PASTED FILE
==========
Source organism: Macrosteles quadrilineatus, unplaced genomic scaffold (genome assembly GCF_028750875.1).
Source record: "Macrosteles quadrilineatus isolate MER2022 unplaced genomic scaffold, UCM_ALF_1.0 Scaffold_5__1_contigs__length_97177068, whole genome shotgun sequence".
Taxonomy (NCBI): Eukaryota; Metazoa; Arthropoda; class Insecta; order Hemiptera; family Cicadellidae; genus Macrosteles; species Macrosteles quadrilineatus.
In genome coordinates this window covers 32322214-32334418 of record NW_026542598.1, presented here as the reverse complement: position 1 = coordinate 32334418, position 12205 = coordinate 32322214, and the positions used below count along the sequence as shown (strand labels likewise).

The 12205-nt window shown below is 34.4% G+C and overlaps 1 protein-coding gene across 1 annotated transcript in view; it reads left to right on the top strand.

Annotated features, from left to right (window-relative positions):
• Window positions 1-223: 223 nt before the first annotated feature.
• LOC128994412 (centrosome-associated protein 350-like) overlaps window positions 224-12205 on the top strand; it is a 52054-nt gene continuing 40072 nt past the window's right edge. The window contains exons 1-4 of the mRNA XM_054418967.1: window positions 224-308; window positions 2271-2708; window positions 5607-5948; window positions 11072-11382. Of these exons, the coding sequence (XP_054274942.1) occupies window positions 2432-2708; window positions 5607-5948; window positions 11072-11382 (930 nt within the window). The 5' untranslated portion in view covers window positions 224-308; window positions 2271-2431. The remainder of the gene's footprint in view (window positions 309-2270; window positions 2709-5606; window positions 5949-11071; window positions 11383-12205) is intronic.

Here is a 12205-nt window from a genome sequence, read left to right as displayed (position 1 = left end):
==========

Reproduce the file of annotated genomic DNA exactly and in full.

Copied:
Source organism: Macrosteles quadrilineatus, unplaced genomic scaffold (genome assembly GCF_028750875.1).
Source record: "Macrosteles quadrilineatus isolate MER2022 unplaced genomic scaffold, UCM_ALF_1.0 Scaffold_5__1_contigs__length_97177068, whole genome shotgun sequence".
Taxonomy (NCBI): Eukaryota; Metazoa; Arthropoda; class Insecta; order Hemiptera; family Cicadellidae; genus Macrosteles; species Macrosteles quadrilineatus.
In genome coordinates this window covers 32322214-32334418 of record NW_026542598.1, presented here as the reverse complement: position 1 = coordinate 32334418, position 12205 = coordinate 32322214, and the positions used below count along the sequence as shown (strand labels likewise).

The 12205-nt window shown below is 34.4% G+C and overlaps 1 protein-coding gene across 1 annotated transcript in view; it reads left to right on the top strand.

Annotated features, from left to right (window-relative positions):
• Window positions 1-223: 223 nt before the first annotated feature.
• LOC128994412 (centrosome-associated protein 350-like) overlaps window positions 224-12205 on the top strand; it is a 52054-nt gene continuing 40072 nt past the window's right edge. The window contains exons 1-4 of the mRNA XM_054418967.1: window positions 224-308; window positions 2271-2708; window positions 5607-5948; window positions 11072-11382. Of these exons, the coding sequence (XP_054274942.1) occupies window positions 2432-2708; window positions 5607-5948; window positions 11072-11382 (930 nt within the window). The 5' untranslated portion in view covers window positions 224-308; window positions 2271-2431. The remainder of the gene's footprint in view (window positions 309-2270; window positions 2709-5606; window positions 5949-11071; window positions 11383-12205) is intronic.

Here is a 12205-nt window from a genome sequence, read left to right as displayed (position 1 = left end):